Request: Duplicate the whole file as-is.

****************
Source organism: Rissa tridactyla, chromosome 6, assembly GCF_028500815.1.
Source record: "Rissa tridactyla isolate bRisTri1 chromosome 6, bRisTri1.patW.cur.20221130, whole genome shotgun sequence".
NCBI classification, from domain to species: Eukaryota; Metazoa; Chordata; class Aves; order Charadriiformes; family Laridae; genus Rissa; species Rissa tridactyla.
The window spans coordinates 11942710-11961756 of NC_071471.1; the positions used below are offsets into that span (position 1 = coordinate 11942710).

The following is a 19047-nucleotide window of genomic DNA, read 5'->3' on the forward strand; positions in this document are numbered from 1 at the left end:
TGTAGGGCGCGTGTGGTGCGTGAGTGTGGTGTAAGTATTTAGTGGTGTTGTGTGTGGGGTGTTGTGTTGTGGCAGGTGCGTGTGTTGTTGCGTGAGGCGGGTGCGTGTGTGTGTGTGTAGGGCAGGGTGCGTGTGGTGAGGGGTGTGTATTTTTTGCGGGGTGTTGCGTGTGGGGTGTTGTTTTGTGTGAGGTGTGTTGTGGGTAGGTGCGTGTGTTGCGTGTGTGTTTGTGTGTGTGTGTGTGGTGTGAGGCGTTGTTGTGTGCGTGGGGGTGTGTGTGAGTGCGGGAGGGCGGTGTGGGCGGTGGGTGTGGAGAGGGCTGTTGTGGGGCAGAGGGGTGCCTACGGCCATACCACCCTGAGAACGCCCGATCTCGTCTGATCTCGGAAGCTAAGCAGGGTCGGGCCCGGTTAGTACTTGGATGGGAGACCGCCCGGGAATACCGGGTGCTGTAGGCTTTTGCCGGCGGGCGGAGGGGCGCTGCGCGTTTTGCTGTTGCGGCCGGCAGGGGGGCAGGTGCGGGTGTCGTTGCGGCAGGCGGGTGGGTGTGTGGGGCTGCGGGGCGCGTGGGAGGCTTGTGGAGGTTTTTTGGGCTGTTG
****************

Source organism: Rissa tridactyla, chromosome 6, assembly GCF_028500815.1.
Source record: "Rissa tridactyla isolate bRisTri1 chromosome 6, bRisTri1.patW.cur.20221130, whole genome shotgun sequence".
NCBI classification, from domain to species: Eukaryota; Metazoa; Chordata; class Aves; order Charadriiformes; family Laridae; genus Rissa; species Rissa tridactyla.
The window spans coordinates 11942710-11961756 of NC_071471.1; the positions used below are offsets into that span (position 1 = coordinate 11942710).

The following is a 19047-nucleotide window of genomic DNA, read 5'->3' on the forward strand; positions in this document are numbered from 1 at the left end:
TGTAGGGCGCGTGTGGTGCGTGAGTGTGGTGTAAGTATTTAGTGGTGTTGTGTGTGGGGTGTTGTGTTGTGGCAGGTGCGTGTGTTGTTGCGTGAGGCGGGTGCGTGTGTGTGTGTGTAGGGCAGGGTGCGTGTGGTGAGGGGTGTGTATTTTTTGCGGGGTGTTGCGTGTGGGGTGTTGTTTTGTGTGAGGTGTGTTGTGGGTAGGTGCGTGTGTTGCGTGTGTGTTTGTGTGTGTGTGTGTGGTGTGAGGCGTTGTTGTGTGCGTGGGGGTGTGTGTGAGTGCGGGAGGGCGGTGTGGGCGGTGGGTGTGGAGAGGGCTGTTGTGGGGCAGAGGGGTGCCTACGGCCATACCACCCTGAGAACGCCCGATCTCGTCTGATCTCGGAAGCTAAGCAGGGTCGGGCCCGGTTAGTACTTGGATGGGAGACCGCCCGGGAATACCGGGTGCTGTAGGCTTTTGCCGGCGGGCGGAGGGGCGCTGCGCGTTTTGCTGTTGCGGCCGGCAGGGGGGCAGGTGCGGGTGTCGTTGCGGCAGGCGGGTGGGTGTGTGGGGCTGCGGGGCGCGTGGGAGGCTTGTGGAGGTTTTTTGGGCTGTTG